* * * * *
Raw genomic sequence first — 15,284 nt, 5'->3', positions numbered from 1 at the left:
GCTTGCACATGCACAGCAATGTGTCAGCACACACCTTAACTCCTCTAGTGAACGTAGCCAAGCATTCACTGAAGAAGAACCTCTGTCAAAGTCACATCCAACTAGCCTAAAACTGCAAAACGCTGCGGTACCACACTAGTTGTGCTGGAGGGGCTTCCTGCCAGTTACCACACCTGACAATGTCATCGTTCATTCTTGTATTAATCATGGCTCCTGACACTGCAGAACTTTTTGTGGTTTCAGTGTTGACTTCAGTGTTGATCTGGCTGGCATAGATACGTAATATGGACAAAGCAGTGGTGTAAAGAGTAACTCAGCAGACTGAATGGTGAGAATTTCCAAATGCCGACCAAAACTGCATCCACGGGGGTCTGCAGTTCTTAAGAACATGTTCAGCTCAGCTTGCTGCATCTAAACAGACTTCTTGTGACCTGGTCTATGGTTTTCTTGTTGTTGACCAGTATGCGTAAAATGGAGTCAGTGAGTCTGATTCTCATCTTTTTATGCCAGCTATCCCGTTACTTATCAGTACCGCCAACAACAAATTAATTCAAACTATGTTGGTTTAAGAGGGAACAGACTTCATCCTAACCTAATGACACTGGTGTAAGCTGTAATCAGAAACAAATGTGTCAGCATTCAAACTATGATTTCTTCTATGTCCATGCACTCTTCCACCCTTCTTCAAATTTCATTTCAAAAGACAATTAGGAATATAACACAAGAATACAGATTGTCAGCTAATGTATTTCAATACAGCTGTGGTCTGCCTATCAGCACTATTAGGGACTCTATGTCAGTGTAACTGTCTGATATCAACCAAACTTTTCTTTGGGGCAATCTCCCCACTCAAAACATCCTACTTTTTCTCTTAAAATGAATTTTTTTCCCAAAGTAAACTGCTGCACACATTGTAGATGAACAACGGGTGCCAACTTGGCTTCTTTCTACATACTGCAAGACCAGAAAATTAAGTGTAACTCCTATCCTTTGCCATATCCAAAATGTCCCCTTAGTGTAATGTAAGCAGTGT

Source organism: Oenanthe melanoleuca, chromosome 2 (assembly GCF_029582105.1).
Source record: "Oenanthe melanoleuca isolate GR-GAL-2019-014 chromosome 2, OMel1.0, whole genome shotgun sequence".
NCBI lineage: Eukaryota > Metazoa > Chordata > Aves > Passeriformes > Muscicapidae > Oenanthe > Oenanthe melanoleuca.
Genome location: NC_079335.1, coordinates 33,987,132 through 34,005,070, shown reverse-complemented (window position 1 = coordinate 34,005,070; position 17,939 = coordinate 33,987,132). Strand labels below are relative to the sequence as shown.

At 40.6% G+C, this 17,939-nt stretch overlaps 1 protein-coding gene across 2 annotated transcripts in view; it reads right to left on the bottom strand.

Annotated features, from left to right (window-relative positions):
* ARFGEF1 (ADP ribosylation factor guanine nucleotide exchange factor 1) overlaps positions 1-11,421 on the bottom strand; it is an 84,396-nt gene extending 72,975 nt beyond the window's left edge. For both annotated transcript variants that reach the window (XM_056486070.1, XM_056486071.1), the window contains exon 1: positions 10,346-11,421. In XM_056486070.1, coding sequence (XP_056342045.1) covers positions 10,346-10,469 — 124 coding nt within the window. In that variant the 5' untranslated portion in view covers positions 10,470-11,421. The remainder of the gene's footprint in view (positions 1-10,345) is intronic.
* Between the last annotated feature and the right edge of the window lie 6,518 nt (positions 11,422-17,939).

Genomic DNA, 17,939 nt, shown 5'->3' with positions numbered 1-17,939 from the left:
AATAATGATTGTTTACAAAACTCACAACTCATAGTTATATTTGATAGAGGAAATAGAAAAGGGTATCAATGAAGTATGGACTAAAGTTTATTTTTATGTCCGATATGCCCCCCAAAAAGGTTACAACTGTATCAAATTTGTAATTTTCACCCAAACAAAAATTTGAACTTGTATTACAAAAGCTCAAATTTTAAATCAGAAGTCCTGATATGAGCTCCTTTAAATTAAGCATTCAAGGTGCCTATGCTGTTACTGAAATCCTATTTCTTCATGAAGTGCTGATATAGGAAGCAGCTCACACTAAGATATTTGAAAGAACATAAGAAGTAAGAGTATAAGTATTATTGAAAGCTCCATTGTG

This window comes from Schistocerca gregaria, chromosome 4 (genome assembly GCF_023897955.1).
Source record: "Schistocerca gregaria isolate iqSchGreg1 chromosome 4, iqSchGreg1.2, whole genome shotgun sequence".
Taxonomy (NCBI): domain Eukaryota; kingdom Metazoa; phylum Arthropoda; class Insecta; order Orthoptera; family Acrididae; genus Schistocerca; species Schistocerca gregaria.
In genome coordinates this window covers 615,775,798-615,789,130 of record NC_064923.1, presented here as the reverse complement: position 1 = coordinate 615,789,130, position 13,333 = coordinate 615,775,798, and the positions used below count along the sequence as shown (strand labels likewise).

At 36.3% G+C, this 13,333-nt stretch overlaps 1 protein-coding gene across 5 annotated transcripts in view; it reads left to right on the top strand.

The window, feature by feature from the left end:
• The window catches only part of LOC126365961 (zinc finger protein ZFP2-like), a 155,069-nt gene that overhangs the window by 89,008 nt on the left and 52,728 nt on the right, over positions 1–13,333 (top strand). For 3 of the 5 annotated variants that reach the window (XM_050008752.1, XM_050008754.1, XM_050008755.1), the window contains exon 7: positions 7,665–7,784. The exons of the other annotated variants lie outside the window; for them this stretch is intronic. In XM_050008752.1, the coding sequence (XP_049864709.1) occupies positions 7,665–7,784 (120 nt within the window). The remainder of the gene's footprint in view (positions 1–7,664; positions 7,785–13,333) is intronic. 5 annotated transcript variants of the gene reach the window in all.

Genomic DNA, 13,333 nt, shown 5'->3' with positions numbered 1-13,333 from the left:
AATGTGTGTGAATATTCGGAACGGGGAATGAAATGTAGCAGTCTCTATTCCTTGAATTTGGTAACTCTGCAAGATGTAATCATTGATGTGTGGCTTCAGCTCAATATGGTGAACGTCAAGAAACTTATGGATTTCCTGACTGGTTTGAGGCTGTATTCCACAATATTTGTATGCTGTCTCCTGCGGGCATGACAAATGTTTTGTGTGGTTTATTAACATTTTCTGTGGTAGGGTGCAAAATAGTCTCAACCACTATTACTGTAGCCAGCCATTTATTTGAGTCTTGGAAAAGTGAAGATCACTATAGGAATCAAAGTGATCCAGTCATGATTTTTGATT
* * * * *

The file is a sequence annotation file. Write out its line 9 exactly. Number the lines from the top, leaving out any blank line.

* ARFGEF1 (ADP ribosylation factor guanine nucleotide exchange factor 1) overlaps positions 1-11,421 on the bottom strand; it is an 84,396-nt gene extending 72,975 nt beyond the window's left edge. For both annotated transcript variants that reach the window (XM_056486070.1, XM_056486071.1), the window contains exon 1: positions 10,346-11,421. In XM_056486070.1, coding sequence (XP_056342045.1) covers positions 10,346-10,469 — 124 coding nt within the window. In that variant the 5' untranslated portion in view covers positions 10,470-11,421. The remainder of the gene's footprint in view (positions 1-10,345) is intronic.